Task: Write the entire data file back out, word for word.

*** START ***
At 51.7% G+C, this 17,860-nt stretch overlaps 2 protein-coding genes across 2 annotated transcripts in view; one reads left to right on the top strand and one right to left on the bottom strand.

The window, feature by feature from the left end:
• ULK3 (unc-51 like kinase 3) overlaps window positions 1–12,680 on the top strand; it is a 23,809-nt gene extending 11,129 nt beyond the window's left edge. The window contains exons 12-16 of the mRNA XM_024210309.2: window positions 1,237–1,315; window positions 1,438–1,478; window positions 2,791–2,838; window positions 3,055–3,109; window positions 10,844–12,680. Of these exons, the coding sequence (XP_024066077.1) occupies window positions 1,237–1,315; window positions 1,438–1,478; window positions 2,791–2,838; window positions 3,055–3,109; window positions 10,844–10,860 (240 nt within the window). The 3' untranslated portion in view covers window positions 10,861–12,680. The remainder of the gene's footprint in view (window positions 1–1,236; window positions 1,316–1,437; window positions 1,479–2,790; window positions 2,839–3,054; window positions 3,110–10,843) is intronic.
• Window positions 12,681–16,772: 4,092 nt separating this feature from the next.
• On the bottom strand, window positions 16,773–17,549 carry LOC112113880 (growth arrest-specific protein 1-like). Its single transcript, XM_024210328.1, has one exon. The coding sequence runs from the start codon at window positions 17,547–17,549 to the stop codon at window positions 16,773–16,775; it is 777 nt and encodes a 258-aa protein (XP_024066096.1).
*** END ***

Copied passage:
At 51.7% G+C, this 17,860-nt stretch overlaps 2 protein-coding genes across 2 annotated transcripts in view; one reads left to right on the top strand and one right to left on the bottom strand.

The window, feature by feature from the left end:
• ULK3 (unc-51 like kinase 3) overlaps window positions 1–12,680 on the top strand; it is a 23,809-nt gene extending 11,129 nt beyond the window's left edge. The window contains exons 12-16 of the mRNA XM_024210309.2: window positions 1,237–1,315; window positions 1,438–1,478; window positions 2,791–2,838; window positions 3,055–3,109; window positions 10,844–12,680. Of these exons, the coding sequence (XP_024066077.1) occupies window positions 1,237–1,315; window positions 1,438–1,478; window positions 2,791–2,838; window positions 3,055–3,109; window positions 10,844–10,860 (240 nt within the window). The 3' untranslated portion in view covers window positions 10,861–12,680. The remainder of the gene's footprint in view (window positions 1–1,236; window positions 1,316–1,437; window positions 1,479–2,790; window positions 2,839–3,054; window positions 3,110–10,843) is intronic.
• Window positions 12,681–16,772: 4,092 nt separating this feature from the next.
• On the bottom strand, window positions 16,773–17,549 carry LOC112113880 (growth arrest-specific protein 1-like). Its single transcript, XM_024210328.1, has one exon. The coding sequence runs from the start codon at window positions 17,547–17,549 to the stop codon at window positions 16,773–16,775; it is 777 nt and encodes a 258-aa protein (XP_024066096.1).